The rise and fall of ‘Flappy Bird’
In Jan. 2014, a mobile game called “Flappy Bird” became popular on the market. Dong Nguyen, a Vietnamese game-maker who specializes in creating simple games for mobile devices, invented it.
The premise of the game is simple: A player taps the screen to flap the wings of a constantly falling bird, keeping it afloat. The bird continuously moves from left to right, and the player must navigate it between pipes, a point earned with every pipe.
The game itself received mixed reviews from critics, who mostly said that while the game is mechanically sound, it is nothing more than a waste of time.
Suddenly, the game gained infamy because of its simplistic, yet difficult, control of Flappy Bird. Also, because the game itself never ends, people kept sharing their scores online, trying to beat their friends. It grew so popular that it was rumored to make $50,000 a day in ad revenue alone.
However, the developer started to dislike the popularity the game was receiving.
Dong tweeted on Feb. 8: “I can call Flappy Bird a success of mine. But it is also ruining my simple life. So now I hate it.”
Later the same day, he tweeted, “I am sorry, ‘Flappy Bird’ users. Twenty-two hours from now, I will take ‘Flappy Bird’ down. I cannot take this anymore.”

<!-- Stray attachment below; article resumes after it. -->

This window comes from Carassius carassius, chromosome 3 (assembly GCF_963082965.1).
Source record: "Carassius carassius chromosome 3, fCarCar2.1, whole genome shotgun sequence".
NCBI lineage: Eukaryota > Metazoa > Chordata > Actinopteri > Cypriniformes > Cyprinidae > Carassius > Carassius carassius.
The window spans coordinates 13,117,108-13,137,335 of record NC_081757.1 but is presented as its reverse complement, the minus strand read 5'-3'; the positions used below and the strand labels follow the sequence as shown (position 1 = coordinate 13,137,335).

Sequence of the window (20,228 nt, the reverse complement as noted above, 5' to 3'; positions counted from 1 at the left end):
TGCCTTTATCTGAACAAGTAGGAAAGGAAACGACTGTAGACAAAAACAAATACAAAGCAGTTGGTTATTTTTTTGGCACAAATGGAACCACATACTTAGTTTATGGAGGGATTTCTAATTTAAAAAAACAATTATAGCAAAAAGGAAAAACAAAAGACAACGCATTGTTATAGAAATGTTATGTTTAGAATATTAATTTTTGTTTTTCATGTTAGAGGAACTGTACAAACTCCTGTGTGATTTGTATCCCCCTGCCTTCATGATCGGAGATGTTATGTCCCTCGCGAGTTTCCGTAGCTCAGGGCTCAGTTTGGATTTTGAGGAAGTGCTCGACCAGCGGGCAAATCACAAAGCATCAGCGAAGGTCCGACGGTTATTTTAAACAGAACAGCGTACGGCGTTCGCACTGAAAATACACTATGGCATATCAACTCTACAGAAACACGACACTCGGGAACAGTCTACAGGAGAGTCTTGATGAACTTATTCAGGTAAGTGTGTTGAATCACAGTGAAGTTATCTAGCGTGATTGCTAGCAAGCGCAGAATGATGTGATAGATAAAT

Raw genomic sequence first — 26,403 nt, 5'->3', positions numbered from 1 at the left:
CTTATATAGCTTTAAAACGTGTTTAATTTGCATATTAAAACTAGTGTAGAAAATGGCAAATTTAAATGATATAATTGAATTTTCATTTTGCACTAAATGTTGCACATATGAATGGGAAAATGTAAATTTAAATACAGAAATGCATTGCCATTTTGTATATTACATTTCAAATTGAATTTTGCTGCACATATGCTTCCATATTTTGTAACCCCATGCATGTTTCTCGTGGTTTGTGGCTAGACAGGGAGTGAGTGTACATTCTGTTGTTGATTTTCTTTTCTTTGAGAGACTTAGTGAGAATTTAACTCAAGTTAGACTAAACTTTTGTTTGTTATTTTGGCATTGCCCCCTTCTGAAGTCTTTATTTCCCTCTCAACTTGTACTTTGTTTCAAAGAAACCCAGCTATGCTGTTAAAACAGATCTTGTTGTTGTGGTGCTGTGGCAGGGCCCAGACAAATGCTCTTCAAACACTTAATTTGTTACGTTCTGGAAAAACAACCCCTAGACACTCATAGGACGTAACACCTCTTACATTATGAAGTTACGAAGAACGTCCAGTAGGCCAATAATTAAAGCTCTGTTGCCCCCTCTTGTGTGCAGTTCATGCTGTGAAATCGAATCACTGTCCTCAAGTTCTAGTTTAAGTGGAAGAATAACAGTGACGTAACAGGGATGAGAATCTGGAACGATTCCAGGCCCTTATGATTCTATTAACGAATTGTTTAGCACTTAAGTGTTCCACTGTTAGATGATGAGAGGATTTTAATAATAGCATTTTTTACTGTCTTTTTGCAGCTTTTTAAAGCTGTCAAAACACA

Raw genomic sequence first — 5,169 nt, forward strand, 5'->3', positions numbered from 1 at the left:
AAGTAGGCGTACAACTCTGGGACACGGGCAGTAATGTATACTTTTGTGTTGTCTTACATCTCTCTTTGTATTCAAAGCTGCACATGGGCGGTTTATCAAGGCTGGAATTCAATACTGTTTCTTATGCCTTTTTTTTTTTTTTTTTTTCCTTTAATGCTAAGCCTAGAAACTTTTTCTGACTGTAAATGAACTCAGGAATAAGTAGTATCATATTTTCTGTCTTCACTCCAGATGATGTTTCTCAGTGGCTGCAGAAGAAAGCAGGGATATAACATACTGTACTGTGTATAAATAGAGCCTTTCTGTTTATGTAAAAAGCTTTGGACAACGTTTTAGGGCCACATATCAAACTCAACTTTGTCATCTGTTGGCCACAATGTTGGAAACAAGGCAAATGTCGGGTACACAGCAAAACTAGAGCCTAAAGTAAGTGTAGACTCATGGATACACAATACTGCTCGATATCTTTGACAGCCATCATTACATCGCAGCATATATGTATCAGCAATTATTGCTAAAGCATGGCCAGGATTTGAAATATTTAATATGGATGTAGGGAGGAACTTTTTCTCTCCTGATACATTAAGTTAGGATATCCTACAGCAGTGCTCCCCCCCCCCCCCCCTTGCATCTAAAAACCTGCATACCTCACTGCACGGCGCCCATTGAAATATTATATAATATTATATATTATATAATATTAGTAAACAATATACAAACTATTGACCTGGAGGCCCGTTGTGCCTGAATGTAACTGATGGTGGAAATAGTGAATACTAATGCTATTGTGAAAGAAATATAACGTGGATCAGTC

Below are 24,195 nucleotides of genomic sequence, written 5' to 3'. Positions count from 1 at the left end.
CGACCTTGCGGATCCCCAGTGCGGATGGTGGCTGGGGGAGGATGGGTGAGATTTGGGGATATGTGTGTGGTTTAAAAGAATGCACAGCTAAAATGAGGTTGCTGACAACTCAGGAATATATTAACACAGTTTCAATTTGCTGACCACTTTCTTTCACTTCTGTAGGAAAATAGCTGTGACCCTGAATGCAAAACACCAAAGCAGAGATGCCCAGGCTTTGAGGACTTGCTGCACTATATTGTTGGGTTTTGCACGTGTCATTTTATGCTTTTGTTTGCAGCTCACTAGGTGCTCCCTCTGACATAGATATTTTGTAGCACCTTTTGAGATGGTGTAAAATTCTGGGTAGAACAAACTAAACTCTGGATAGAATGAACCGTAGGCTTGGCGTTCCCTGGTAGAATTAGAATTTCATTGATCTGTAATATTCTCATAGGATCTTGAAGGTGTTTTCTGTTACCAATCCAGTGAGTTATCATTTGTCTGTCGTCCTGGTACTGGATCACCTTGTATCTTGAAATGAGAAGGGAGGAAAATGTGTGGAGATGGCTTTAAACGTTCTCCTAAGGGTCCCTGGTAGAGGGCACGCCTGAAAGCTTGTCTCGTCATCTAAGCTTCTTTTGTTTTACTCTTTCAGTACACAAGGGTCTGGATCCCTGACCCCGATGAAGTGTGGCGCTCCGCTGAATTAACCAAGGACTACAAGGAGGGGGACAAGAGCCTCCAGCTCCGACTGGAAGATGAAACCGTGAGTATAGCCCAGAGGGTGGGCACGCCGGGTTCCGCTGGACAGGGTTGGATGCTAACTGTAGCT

He later says that he will not sell the game, but will continue being a game developer.
Even though there was an outcry from fans asking him to keep the game live, he officially took it down off of the iOS App Store and Google Play. People who had already downloaded the game still had it, and kept playing it.
Because of the game’s simplicity in graphics and mechanics, multiple “Flappy Bird” clones even appeared on the market, such as “Flappy Wings.” Even phones that have the game installed have been appearing on eBay for sale. iPhone 5 devices with the game are listed for $650 or more on eBay.
Fans speculated that the reason the game was removed was because the pipes that Flappy Bird went through looked too much like the iconic pipes from the Super Mario Bros. creations and thus the Vietnam man was pressured to remove the game.
However, when Nguyen was interviewed by Forbes, he denied the claim and stated that he felt the game was “addictive” and “has become a problem.” He said in the interview that the game was only supposed to be played for just a few minutes at a time for relaxation. He claimed that he doesn’t know exactly how much money he earned from the game, although he said, “I do know it’s a lot.”
The developer also has no intention to bring back the game, but said that the success has motivated him to make new games and that his previous games will remain on the market unless they, too, become a problem like “Flappy Bird” did.